Microsoft has confirmed that it is acquiring Yammer, which will be joining Microsoft Office Division as soon as the $1.2 billion deal is closed. Yammer will continue to work separately from Microsoft to be able to deliver the same quality experience that its users love.
In a recent press release, Microsoft CEO Steve Ballmer said that by acquiring Yammer, a leading provider of enterprise social network, Microsoft will be attempting to deliver a technology that businesses seek today. He said, “Yammer adds a best-in-class enterprise social networking service to Microsoft’s growing portfolio of complementary cloud services.”
Yammer was launched in 2008 and soon gained immense popularity among businesses and currently enjoys as much as 5 million corporate users, 85 percent of which belong to Fortune 500 and the rest from nearly 200,000 companies around the globe. The site that works much like Facebook allows its users to stay updated on what their colleagues are discussing or the projects they are working on. On the site, users can communicate privately to their colleagues and companies can begin a grassroots movement and turn it into companywide strategic initiative.
Steve Ballmer is now counting on Yammer’s sharing tools to make sure that the long-established Microsoft applications, which were primarily designed for personal computers, remain a vital component of getting the work done and hence Yammer is going to be a fundamental part of the Microsoft Office Division.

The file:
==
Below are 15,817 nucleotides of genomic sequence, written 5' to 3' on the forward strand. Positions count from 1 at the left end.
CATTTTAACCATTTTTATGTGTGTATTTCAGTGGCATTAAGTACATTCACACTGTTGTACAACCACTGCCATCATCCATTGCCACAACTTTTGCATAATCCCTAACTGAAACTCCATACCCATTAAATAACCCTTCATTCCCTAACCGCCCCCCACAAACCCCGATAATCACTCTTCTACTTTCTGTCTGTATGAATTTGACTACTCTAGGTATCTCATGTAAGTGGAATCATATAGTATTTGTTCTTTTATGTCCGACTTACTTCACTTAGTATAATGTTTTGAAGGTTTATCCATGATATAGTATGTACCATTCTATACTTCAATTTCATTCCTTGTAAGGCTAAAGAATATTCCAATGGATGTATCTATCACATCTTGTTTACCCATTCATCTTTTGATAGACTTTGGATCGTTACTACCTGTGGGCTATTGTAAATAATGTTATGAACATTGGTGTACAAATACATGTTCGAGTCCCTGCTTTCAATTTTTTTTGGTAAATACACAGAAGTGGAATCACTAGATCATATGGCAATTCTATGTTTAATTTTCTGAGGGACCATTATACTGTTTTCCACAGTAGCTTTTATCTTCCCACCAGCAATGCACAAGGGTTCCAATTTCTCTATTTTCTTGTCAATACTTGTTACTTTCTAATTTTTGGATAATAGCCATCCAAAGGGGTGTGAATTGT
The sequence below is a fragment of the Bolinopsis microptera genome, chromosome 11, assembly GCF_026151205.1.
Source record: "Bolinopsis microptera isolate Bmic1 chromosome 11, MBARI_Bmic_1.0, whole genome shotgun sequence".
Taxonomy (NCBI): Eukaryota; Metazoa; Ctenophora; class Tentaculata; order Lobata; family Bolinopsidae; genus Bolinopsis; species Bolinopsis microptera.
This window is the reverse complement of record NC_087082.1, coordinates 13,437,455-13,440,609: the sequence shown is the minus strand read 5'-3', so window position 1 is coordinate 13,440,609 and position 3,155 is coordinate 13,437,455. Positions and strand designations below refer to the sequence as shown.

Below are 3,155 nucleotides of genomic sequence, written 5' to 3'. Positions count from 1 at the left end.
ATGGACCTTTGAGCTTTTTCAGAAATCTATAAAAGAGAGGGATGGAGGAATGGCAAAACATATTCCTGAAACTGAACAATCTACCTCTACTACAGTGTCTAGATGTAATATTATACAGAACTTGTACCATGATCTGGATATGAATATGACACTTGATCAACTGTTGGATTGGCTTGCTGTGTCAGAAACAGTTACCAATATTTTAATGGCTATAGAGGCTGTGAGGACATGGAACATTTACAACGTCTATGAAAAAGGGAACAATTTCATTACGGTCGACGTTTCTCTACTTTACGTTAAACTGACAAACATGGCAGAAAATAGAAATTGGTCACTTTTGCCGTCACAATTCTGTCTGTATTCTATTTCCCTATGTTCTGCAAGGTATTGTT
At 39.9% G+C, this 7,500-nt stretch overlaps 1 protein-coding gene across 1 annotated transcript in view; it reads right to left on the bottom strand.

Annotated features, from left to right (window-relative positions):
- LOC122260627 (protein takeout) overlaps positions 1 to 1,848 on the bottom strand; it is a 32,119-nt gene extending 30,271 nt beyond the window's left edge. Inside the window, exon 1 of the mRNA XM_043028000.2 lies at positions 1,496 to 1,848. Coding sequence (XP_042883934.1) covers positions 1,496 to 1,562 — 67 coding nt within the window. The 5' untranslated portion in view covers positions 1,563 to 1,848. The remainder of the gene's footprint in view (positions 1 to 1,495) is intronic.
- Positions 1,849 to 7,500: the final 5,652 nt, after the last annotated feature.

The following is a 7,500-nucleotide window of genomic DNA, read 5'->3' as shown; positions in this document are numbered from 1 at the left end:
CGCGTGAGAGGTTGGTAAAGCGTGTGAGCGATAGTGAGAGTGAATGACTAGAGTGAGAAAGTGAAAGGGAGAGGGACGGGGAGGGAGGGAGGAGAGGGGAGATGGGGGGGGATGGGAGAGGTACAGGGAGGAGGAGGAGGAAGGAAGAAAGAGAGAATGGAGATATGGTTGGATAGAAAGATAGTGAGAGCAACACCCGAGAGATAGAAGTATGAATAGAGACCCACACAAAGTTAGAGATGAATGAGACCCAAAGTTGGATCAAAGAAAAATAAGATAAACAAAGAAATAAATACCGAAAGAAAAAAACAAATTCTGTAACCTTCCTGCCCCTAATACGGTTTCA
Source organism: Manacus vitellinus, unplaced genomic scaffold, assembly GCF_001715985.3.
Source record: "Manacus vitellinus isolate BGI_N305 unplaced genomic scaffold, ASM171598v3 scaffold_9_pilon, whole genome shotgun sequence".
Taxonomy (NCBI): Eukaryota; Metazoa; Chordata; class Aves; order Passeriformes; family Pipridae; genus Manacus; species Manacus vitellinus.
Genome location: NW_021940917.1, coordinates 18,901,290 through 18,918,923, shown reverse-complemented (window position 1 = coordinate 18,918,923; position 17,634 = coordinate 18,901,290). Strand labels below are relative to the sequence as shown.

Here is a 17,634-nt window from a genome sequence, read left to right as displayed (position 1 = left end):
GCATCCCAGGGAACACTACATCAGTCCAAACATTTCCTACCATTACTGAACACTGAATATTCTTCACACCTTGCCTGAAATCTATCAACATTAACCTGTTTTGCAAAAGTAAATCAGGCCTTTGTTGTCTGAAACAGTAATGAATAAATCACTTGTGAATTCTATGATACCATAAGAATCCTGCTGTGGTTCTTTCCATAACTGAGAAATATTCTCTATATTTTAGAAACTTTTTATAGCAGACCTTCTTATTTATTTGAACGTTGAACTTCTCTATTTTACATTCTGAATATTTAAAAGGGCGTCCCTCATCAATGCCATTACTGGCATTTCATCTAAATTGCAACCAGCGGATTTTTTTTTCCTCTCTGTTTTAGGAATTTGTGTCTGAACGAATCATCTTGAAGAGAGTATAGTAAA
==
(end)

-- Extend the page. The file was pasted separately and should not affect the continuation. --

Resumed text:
The acquisition will not only accelerate Yammer’s adoption by more businesses, but will also give a boost to Microsoft’s complementary offerings such as SharePoint, Office 365, Microsoft Dynamics and Skype.
"We love the way Yammer built on a notion that things could grow virally," Ballmer said, referring to the fact that the site is free for people to use. "Consumerization of IT (technology at work) is a trend that, more than any other company out there, Yammer has gotten right."
Ballmer said that while the price for Yammer is higher than what he intended to spend on acquiring this technology, he’s confident that the site will begin to payoff as soon as employees start to collaborate on their jobs using Yammer. When asked as to how the Yammer integration will look like, Microsoft confirmed that the social network will continue to work as a “standalone service.”
While the acquisition might appear to be a great strategic move, technology analysts think that Microsoft is “too late to the social party.” Trip Chowdhry of Global Equities Research says there is no third slot left for Microsoft to fill in. "A company cannot get into leadership position by imitating the leaders, which in this case are Salesforce.com and Oracle," said Chowdhry.